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Global Taxation Governance after the 2002 UN Monterrey Conference

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  • Dries Lesage

Abstract

Over the past 10 years, global tax issues, such as inter-state tax competition, tax havens and the case for “global taxes”, have been receiving more attention than ever. During the preparation for the 2002 United Nations (UN) conference in Monterrey on Financing for Development, the UN considered international and domestic taxation as a vital component. The conference itself, however, did not yield many results on this point. In this context, some circles have made a case for an “International Tax Organization” (ITO). Our discussion of global taxation governance will be centred upon the ITO proposal. The most important argument put forward to support such a proposal is that it gives the South a real seat at the table in global tax governance. After having outlined the current architecture of global tax governance, four questions will be addressed. First, wherein lies the possible value-added of an ITO? Second, how has the idea thus far been received internationally? Third, what are the prospects for an ITO? Fourth, does the South really need an ITO to advance its fiscal interests? The paper analyses the political obstacles to the idea of an ITO, but also points at politically feasible alternative forms of South-South and North-South co-operation.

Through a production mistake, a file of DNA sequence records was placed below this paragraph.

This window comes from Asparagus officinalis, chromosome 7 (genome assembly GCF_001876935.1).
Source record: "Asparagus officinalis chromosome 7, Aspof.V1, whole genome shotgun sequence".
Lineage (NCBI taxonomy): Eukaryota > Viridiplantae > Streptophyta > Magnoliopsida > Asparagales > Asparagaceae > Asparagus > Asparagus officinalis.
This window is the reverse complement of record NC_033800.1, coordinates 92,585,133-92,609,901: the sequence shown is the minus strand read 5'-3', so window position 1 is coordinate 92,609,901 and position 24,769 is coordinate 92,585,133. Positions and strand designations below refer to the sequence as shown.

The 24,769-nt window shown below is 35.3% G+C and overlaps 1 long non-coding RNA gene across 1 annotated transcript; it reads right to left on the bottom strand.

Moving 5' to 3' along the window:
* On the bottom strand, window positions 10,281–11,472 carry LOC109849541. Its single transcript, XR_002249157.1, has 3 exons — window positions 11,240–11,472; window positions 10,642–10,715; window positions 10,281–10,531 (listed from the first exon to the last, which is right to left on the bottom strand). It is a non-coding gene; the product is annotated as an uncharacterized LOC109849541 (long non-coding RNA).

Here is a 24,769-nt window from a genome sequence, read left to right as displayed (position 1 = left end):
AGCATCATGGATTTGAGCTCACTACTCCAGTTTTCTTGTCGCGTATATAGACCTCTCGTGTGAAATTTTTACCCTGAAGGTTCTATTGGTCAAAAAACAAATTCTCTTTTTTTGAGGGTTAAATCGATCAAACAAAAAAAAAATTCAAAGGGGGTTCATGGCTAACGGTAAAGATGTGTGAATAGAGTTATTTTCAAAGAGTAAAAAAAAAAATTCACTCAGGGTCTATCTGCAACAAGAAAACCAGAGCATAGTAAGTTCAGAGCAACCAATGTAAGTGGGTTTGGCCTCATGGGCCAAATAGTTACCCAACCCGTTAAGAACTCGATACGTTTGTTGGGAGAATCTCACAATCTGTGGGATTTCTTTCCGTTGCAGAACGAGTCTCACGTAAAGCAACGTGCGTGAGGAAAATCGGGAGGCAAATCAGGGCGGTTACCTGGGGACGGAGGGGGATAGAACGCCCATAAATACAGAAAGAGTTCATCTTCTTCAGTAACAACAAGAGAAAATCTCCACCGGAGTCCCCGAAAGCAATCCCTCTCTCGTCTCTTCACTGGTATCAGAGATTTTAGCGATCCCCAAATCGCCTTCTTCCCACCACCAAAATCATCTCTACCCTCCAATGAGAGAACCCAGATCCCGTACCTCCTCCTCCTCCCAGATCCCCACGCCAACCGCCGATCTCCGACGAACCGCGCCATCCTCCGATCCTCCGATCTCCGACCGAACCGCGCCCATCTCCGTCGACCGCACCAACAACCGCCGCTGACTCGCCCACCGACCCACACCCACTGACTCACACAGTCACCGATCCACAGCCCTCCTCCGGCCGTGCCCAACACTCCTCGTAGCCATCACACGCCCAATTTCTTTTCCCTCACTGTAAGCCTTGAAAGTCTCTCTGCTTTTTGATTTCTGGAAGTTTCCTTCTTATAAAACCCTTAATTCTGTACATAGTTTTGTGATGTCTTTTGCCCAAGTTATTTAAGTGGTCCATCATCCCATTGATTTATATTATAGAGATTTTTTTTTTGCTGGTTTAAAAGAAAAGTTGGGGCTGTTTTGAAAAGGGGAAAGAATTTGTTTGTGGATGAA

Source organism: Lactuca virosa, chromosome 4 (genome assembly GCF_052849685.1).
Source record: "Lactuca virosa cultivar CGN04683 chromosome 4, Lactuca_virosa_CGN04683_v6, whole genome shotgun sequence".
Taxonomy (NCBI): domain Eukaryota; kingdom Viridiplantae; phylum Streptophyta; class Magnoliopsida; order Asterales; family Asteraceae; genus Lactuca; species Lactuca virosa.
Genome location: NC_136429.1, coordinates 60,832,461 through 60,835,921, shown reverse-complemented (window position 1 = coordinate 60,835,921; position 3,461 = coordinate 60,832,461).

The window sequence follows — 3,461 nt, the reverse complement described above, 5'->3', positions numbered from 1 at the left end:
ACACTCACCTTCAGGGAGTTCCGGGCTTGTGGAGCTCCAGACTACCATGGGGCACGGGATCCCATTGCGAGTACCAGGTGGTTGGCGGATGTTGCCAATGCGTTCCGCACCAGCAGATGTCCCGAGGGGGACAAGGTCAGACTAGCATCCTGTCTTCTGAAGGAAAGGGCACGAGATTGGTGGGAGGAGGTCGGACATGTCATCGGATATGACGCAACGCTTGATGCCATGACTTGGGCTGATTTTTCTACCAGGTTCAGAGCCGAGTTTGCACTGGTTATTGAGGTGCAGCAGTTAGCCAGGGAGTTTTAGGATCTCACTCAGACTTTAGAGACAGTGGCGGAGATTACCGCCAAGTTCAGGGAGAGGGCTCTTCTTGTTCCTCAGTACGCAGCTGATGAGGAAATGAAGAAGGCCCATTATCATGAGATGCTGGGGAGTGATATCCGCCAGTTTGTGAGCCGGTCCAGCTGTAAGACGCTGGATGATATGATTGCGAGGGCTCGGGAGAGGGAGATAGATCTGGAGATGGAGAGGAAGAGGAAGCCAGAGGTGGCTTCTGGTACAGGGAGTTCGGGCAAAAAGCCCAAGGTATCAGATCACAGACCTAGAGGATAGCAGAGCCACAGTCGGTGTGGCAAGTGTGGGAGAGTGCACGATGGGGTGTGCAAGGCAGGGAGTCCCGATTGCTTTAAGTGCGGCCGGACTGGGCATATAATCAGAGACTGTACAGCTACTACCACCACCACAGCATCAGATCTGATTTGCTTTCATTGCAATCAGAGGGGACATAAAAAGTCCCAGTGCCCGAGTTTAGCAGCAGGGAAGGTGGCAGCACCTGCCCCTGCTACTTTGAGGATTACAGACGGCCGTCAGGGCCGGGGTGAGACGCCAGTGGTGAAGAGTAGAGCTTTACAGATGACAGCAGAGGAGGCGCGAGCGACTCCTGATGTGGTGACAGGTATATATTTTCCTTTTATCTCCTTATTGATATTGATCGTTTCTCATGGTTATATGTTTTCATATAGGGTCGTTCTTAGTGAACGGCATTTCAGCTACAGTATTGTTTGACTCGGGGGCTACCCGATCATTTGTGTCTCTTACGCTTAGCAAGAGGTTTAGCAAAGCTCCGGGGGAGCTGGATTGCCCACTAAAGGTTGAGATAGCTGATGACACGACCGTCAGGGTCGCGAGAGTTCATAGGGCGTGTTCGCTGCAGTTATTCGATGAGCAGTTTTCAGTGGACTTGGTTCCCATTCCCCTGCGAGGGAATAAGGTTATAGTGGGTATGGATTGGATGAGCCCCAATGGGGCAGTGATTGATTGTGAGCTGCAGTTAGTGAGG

Suggested Citation

  • Dries Lesage, 2008. "Global Taxation Governance after the 2002 UN Monterrey Conference," Oxford Development Studies, Taylor & Francis Journals, vol. 36(3), pages 281-294.
  • Handle: RePEc:taf:oxdevs:v:36:y:2008:i:3:p:281-294
    DOI: 10.1080/13600810802264415
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